Nathan Hatch wrote this book to help understand American Christianity and the courses of action that have brought us to the present. The books states that Hatch is a professor at the University of Notre Dame where he teaches history and also works with graduate studies. However, a recent inquiry finds that he is president of Wake Forest University, a position he has held since 2005. A well renowned scholar, Hatch has been very influential in studying religion and history.
The book begins with a clear understanding of the direction the author is heading. Within the first few sentences the thesis is clearly stated. Democratization is central to understanding the development of American Christianity, and the early years of this republic are the…show more content… Because of this common, ordinary people were free to think for themselves when it came to religion. Christianity was made into a popular theology combining pop culture, renewed supernaturalism, and biblical literalism. This made numerous religious opportunities in America.
Because of the free thinking that was taking place during this time, Hatch claims that there was a sort of inversion of authority. Before, the intellectuals were the main source of knowledge. Now, commoners were a source of Biblical knowledge. Commoners disagreed with the clergy accepting a salary. Because Jesus lived in poverty, so should they. And the methods of Scripture interpretation threatened the orthodox views that Beecher held to.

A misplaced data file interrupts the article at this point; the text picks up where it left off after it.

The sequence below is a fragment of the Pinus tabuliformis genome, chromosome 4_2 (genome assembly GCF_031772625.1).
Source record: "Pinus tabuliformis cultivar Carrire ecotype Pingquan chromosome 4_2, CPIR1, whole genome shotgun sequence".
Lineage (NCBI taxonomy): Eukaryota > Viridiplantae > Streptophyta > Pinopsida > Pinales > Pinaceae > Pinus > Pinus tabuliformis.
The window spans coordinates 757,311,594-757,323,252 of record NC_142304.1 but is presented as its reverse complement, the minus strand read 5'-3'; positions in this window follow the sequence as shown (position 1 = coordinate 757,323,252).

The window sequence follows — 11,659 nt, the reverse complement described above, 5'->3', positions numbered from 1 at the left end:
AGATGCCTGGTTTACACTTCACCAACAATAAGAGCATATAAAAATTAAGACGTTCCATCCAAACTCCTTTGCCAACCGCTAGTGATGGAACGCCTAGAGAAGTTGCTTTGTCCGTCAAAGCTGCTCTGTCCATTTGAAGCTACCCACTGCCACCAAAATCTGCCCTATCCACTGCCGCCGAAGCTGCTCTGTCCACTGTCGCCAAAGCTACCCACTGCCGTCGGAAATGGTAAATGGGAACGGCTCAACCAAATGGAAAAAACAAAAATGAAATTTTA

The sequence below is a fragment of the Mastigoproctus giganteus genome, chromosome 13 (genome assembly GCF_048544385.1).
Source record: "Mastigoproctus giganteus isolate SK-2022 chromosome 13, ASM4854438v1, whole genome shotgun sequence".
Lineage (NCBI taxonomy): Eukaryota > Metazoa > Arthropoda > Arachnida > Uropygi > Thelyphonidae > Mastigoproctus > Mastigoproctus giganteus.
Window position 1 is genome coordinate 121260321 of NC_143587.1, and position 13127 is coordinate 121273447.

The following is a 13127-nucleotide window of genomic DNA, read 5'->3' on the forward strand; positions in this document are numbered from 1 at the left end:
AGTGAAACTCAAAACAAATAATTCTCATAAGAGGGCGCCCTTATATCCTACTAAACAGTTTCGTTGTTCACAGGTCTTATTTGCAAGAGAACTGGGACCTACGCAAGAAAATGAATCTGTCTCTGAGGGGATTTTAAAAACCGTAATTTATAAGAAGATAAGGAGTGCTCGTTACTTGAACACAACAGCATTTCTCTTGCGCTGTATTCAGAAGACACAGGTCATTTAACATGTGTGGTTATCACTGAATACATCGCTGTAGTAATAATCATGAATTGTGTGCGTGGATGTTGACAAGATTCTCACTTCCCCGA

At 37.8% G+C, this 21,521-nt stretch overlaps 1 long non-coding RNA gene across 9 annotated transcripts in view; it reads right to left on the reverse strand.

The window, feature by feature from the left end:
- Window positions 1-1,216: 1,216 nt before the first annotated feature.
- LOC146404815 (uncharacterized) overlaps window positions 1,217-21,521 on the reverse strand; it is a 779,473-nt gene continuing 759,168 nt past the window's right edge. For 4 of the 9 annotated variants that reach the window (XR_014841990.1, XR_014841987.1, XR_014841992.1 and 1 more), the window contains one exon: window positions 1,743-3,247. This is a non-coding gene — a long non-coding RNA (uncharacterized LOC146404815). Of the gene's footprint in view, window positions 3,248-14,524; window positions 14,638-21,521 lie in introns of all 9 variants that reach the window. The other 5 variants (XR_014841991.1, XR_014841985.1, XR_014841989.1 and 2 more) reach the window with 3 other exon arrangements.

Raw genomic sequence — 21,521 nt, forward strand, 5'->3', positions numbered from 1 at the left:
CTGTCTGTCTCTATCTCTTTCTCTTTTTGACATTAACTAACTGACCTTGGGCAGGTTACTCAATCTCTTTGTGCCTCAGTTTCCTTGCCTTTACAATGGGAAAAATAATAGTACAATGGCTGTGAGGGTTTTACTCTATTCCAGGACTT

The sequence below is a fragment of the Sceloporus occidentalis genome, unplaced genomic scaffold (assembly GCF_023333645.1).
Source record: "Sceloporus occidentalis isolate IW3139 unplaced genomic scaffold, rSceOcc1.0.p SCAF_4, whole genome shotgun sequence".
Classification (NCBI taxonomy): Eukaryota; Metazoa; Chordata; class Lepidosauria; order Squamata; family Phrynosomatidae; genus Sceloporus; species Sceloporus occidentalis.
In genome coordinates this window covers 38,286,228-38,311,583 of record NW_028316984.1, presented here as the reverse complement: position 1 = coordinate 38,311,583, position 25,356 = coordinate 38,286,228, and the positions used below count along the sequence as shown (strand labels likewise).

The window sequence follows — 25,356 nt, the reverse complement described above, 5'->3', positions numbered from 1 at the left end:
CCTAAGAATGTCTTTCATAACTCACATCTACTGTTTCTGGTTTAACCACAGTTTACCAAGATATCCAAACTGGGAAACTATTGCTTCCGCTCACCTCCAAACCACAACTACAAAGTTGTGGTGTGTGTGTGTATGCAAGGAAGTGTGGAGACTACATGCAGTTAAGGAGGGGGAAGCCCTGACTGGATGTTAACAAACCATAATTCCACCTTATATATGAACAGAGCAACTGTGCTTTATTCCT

American Methodist ministers helped organize a version of camp meetings that originated in England. They were controversial because many involved unlicensed ministers who allowed testimonies by anyone. Even though they were being led by the Methodists, the British Methodist leaders disapproved of these functions due to the orthodox teaching the British held to. But these meetings were highly popular in America and carried charismatic values that recruited new followers who were hostile to the orthodox belief and